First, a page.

In The Sky This Month – August 2010
August 2, 2010 14 Comments
This feature highlights a number of meteor showers, comets and asteroids which are visible during the month of August 2010.
August 2010 Highlights * Venus, Mars and Saturn close in on each other in the evening sky * A 2nd trio of Venus, Mars and Spica form at the end of the month * Perseid meteor shower visible under great conditions * Mercury has a mediocre evening apparition in July/August (great from SH) * Comet 10P/Tempel 2 reaches small telescope brightness in the morning sky
Note: If anyone has pictures or observations of these objects/events and want to share them, send me a comment and I’ll post them on the blog.
Venus, Mars and Saturn – Venus is the brightest “star” visible in the early evening (at magnitude -4.3 to -4.6). Low in the west it sets about 1.9 to 1.5 hours after sunset. Maximum height above the horizon was reached a few months ago. As a result, Venus will appear to sink lower in the sky every night. Still, it will be well placed for easy observing as it is at its brightest this month. If you are located south of the equator, this is a much better apparition and Venus is sitting as high above the horizon as it can get. Regardless, of where you are located it will be hard to miss brilliant -4 magnitude Venus in the west an hour or 2 after sunset.
This month Venus, Mars and Saturn form a tight trio in the early evening sky. On August 8, Venus (magnitude -4.3), Mars (magnitude +1.5) and Saturn (magnitude +1.1) are located within 4.8° of each other.
August 8 - Venus and Saturn within 2.7° of each other August 13 - Moon passes within 4.2° of Venus, 7.3° of Saturn and 5.5° of Mars August 19 - Venus and Mars within 1.9° of each othe
Jupiter – Jupiter once again returns to sight as a brilliant star in the east-southeast a few hours after sunset. The magnitude -2.6 planet will get brighter and better place for observing over the next few months. Last year Jupiter made a series of close approaches to Neptune. This year Jupiter will do the same for Uranus. All month long Jupiter will be located within a few degrees of Uranus.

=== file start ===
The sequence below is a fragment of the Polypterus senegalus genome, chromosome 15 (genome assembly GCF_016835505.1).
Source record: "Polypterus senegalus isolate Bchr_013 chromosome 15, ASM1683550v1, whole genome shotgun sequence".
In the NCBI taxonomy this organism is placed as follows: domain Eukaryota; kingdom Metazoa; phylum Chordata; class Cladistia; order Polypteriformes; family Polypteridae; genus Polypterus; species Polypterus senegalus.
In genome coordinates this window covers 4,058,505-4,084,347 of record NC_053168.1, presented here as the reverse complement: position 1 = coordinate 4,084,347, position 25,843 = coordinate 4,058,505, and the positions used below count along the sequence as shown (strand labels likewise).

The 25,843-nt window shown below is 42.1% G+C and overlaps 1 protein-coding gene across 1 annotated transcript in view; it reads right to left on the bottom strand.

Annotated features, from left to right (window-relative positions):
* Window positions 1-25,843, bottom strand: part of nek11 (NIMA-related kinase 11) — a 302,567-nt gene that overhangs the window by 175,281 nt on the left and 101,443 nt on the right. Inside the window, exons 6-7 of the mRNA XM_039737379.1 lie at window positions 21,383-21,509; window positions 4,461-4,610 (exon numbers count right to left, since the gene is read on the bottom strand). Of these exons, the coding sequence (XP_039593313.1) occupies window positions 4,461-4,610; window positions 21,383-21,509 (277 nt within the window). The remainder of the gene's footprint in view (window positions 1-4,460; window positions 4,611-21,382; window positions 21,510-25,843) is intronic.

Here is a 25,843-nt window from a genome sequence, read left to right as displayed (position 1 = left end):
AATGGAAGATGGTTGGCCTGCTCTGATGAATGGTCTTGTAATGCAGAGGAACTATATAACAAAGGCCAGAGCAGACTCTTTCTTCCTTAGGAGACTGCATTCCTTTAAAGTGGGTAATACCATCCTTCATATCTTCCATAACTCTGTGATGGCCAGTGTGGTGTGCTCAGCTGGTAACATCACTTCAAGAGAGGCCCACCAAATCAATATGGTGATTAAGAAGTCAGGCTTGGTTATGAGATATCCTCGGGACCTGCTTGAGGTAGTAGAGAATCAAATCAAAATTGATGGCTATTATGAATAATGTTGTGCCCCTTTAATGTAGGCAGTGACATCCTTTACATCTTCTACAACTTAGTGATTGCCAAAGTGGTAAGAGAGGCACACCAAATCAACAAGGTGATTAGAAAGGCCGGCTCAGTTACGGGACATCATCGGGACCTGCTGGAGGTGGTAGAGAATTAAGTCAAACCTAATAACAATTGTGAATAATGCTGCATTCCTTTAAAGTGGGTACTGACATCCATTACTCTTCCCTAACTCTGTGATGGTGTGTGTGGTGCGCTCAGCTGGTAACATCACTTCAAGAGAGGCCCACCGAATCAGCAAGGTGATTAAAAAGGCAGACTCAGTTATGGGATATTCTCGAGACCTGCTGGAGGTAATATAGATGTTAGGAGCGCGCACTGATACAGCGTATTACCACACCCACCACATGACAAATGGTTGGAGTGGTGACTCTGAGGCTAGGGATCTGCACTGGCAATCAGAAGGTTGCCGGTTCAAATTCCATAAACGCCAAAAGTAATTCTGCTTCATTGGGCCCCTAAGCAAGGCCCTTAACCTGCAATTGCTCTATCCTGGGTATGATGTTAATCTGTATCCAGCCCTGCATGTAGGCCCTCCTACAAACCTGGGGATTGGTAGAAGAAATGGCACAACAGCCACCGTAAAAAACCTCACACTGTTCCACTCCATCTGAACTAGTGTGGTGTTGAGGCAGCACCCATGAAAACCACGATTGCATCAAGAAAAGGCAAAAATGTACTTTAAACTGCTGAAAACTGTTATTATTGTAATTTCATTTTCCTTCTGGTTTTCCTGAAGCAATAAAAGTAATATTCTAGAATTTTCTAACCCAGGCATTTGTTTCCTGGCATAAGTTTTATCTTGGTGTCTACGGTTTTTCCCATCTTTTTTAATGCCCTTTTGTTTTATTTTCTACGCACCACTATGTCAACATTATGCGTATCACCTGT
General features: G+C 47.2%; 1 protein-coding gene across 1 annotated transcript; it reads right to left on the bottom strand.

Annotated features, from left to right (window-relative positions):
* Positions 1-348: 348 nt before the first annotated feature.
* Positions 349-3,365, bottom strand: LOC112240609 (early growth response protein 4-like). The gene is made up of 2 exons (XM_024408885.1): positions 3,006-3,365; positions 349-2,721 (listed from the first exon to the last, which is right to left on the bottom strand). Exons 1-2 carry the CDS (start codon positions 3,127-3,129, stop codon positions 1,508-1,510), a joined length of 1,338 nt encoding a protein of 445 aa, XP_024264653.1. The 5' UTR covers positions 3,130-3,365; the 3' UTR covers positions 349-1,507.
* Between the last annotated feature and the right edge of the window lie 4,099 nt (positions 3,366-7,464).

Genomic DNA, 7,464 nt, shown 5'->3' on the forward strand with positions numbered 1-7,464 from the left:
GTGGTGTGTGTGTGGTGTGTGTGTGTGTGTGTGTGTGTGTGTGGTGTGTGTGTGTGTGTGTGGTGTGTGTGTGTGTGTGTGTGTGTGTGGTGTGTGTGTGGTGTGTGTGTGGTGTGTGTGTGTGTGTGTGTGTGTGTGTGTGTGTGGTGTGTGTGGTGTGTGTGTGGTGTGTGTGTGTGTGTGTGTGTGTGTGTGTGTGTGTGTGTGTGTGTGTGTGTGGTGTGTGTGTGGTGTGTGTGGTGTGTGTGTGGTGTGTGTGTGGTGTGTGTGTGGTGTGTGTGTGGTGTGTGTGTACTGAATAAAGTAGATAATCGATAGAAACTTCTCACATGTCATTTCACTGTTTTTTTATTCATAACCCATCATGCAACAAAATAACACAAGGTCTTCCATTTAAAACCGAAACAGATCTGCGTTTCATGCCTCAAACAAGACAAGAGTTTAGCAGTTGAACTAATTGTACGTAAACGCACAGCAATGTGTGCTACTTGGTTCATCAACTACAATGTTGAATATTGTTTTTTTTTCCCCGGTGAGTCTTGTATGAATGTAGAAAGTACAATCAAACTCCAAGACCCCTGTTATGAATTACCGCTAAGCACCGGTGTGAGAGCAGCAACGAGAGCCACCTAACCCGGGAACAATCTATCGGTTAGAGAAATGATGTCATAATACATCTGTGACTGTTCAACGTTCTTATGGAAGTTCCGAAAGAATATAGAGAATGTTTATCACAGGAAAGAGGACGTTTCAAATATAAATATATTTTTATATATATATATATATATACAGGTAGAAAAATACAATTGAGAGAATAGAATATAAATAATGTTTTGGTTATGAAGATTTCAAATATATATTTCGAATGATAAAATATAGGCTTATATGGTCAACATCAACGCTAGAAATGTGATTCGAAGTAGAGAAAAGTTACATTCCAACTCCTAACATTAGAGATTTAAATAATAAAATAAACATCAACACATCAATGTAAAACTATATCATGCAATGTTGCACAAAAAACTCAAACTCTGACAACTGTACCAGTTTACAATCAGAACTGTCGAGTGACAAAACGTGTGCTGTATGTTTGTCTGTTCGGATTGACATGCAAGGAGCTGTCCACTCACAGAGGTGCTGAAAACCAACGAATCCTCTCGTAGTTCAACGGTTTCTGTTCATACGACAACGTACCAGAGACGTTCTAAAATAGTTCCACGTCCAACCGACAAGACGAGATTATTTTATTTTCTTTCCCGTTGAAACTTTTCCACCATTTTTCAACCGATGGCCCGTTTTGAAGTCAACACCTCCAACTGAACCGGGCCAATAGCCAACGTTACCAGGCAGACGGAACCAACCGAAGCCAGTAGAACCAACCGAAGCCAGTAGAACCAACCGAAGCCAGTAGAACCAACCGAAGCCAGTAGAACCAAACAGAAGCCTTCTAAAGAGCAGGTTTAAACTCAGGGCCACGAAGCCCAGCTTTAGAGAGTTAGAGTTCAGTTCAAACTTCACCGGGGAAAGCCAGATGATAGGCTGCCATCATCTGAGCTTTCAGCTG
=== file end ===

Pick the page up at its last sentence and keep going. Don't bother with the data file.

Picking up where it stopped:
August 27 - Moon passes within 6.7° of Jupiter
Mercury – Mercury is in the midst of a mediocre evening apparition for northern observers. The apparition is a great one for southern hemisphere observers.
August 12 - Moon passes within 2.2° of Mercury
Meteor activity is near a yearly maximum in August. The year is usually split in 2 with January through June having low rates with few major showers while July through December (really through the 1st week of January) have high rates with many major showers.
Sporadic meteors are not part of any known meteor shower. They represent the background flux of meteors. Except for the few days per year when a major shower is active, most meteors that are observed are Sporadics. This is especially true for meteors observed during the evening. During August, 12-18 or so Sporadic meteors can be observed per hour from a dark moonless sky.
Major Meteor Showers
The Perseids are one of 2 showers that are worth getting up early for. This year the Moon will set early in the evening so the prime meteor watching hours will be nice and dark. Based on the their behavior in prior years a broad maximum is expected between 2010 Aug. 12, 18:30 UT and Aug. 13, 7:00 UT. There may even be a little enhancement as we pass through a dust trail ejected by the Perseids’ parent comet, Swift-Tuttle, in 441 AD at 13:19 UT on Aug. 13 (from the work of Mikhail Maslov). An additional dust trail created in 1479 may also add a few meteors. The enhancements will be small and may only add another 10 or so meteors per hour to the expected maximum rate of 100 per hour.